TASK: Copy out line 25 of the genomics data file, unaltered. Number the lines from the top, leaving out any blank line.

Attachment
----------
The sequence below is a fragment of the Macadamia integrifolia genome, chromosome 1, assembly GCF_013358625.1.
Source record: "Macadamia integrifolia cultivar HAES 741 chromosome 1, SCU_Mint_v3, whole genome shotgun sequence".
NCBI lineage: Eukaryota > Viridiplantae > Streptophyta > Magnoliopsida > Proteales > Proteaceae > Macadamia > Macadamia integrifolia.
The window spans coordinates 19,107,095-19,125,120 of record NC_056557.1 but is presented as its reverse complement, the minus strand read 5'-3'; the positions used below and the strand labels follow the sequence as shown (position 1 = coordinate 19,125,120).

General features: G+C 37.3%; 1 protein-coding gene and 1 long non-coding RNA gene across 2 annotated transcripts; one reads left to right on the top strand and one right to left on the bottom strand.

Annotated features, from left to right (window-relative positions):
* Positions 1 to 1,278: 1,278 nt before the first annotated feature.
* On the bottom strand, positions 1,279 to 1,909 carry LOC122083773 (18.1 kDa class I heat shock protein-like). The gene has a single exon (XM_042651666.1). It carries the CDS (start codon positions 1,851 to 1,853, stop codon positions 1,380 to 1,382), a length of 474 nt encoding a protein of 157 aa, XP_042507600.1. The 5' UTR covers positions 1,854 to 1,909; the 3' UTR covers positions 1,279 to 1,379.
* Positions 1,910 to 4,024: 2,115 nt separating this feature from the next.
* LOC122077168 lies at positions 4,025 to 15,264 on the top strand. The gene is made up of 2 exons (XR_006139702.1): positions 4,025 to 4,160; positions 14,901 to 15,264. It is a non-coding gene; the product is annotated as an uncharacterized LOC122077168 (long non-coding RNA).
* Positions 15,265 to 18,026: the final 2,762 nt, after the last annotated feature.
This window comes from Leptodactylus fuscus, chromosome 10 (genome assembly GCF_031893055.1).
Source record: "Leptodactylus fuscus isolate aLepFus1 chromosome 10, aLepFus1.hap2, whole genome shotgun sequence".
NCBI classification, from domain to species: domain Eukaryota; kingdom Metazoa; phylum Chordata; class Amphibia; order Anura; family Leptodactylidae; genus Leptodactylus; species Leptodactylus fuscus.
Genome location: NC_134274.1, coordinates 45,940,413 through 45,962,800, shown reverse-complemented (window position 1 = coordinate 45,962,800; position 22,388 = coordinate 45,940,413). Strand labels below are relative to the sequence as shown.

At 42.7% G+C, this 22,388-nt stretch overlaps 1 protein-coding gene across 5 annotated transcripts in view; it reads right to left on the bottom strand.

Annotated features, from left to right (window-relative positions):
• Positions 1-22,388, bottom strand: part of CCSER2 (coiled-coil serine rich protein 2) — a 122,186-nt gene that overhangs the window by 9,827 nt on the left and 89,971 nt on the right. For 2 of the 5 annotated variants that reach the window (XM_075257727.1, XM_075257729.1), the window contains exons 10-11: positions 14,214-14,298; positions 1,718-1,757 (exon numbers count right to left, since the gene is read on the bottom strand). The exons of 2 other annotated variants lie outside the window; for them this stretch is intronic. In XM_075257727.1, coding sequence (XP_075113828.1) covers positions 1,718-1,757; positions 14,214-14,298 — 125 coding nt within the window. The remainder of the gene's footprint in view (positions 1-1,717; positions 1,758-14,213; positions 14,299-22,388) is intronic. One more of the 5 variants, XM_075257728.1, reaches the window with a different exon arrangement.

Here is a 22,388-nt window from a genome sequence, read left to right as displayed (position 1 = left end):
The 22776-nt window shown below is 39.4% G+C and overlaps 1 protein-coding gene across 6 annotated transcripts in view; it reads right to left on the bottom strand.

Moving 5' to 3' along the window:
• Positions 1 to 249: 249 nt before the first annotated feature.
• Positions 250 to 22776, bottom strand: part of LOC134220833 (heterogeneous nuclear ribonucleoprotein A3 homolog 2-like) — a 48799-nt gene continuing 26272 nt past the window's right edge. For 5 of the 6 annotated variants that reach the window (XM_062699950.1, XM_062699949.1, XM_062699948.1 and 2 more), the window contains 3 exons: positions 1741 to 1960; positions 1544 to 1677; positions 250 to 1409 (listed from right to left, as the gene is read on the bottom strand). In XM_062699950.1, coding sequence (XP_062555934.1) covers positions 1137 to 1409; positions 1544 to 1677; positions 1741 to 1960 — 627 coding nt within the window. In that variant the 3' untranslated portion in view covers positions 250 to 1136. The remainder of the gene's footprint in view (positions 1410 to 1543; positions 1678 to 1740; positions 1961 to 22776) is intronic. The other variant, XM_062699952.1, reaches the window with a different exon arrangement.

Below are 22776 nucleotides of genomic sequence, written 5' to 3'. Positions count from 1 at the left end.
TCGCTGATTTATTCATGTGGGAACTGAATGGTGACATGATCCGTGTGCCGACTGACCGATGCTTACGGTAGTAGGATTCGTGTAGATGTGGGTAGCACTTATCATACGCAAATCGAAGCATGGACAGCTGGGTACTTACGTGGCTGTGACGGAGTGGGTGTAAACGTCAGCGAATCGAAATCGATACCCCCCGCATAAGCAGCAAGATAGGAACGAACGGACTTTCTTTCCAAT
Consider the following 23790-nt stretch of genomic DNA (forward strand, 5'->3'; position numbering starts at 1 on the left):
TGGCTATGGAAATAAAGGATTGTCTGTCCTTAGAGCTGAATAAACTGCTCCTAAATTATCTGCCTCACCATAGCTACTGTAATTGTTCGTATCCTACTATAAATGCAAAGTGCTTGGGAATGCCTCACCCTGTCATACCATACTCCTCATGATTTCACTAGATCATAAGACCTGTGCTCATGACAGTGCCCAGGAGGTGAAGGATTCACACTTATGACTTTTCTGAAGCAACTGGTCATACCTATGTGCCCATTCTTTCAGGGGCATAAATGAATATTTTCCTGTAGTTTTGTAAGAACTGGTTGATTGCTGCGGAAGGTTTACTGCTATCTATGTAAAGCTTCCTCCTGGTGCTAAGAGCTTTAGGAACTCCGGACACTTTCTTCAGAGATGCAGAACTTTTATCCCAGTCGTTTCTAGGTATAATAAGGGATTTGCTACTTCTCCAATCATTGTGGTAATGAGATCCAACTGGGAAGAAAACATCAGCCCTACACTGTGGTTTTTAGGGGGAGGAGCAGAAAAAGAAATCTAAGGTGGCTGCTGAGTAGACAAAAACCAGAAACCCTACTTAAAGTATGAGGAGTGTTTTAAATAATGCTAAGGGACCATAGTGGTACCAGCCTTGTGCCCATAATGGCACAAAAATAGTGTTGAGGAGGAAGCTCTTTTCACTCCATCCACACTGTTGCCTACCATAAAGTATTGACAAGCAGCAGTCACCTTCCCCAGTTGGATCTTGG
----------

TCGCTGATTTATTCATGTGGGAACTGAATGGTGACATGATCCGTGTGCCGACTGACCGATGCTTACGGTAGTAGGATTCGTGTAGATGTGGGTAGCACTTATCATACGCAAATCGAAGCATGGACAGCTGGGTACTTACGTGGCTGTGACGGAGTGGGTGTAAACGTCAGCGAATCGAAATCGATACCCCCCGCATAAGCAGCAAGATAGGAACGAACGGACTTTCTTTCCAAT